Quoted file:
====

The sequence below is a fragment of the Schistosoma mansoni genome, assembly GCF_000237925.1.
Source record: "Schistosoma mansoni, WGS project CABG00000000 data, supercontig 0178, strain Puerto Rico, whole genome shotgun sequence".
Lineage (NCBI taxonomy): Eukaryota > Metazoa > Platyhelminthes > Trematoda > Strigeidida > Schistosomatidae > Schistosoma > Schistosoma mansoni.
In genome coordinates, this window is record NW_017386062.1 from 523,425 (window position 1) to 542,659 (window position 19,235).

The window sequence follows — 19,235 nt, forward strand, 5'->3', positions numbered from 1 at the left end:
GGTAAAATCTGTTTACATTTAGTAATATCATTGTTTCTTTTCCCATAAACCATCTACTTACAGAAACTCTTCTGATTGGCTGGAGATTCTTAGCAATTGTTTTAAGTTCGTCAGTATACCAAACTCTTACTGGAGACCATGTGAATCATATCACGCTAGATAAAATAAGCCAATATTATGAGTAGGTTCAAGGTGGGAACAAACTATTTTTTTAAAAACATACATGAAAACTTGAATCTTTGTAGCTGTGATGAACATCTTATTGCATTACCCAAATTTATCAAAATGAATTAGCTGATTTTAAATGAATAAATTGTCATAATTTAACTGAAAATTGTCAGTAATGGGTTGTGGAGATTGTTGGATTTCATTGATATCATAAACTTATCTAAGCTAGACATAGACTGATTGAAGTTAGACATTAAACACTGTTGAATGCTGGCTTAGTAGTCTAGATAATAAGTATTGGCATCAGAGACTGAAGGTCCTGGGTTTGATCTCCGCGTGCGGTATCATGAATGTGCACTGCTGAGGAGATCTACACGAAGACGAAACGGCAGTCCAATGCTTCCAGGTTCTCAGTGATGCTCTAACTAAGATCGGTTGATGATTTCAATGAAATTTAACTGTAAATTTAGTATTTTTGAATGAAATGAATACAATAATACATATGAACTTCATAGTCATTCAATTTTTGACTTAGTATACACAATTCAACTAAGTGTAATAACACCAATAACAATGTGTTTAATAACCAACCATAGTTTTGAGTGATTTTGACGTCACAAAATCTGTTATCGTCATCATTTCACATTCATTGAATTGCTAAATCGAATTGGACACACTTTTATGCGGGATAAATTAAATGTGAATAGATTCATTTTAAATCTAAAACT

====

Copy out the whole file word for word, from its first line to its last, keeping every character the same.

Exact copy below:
The sequence below is a fragment of the Schistosoma mansoni genome, assembly GCF_000237925.1.
Source record: "Schistosoma mansoni, WGS project CABG00000000 data, supercontig 0178, strain Puerto Rico, whole genome shotgun sequence".
Lineage (NCBI taxonomy): Eukaryota > Metazoa > Platyhelminthes > Trematoda > Strigeidida > Schistosomatidae > Schistosoma > Schistosoma mansoni.
In genome coordinates, this window is record NW_017386062.1 from 523,425 (window position 1) to 542,659 (window position 19,235).

The window sequence follows — 19,235 nt, forward strand, 5'->3', positions numbered from 1 at the left end:
GGTAAAATCTGTTTACATTTAGTAATATCATTGTTTCTTTTCCCATAAACCATCTACTTACAGAAACTCTTCTGATTGGCTGGAGATTCTTAGCAATTGTTTTAAGTTCGTCAGTATACCAAACTCTTACTGGAGACCATGTGAATCATATCACGCTAGATAAAATAAGCCAATATTATGAGTAGGTTCAAGGTGGGAACAAACTATTTTTTTAAAAACATACATGAAAACTTGAATCTTTGTAGCTGTGATGAACATCTTATTGCATTACCCAAATTTATCAAAATGAATTAGCTGATTTTAAATGAATAAATTGTCATAATTTAACTGAAAATTGTCAGTAATGGGTTGTGGAGATTGTTGGATTTCATTGATATCATAAACTTATCTAAGCTAGACATAGACTGATTGAAGTTAGACATTAAACACTGTTGAATGCTGGCTTAGTAGTCTAGATAATAAGTATTGGCATCAGAGACTGAAGGTCCTGGGTTTGATCTCCGCGTGCGGTATCATGAATGTGCACTGCTGAGGAGATCTACACGAAGACGAAACGGCAGTCCAATGCTTCCAGGTTCTCAGTGATGCTCTAACTAAGATCGGTTGATGATTTCAATGAAATTTAACTGTAAATTTAGTATTTTTGAATGAAATGAATACAATAATACATATGAACTTCATAGTCATTCAATTTTTGACTTAGTATACACAATTCAACTAAGTGTAATAACACCAATAACAATGTGTTTAATAACCAACCATAGTTTTGAGTGATTTTGACGTCACAAAATCTGTTATCGTCATCATTTCACATTCATTGAATTGCTAAATCGAATTGGACACACTTTTATGCGGGATAAATTAAATGTGAATAGATTCATTTTAAATCTAAAACT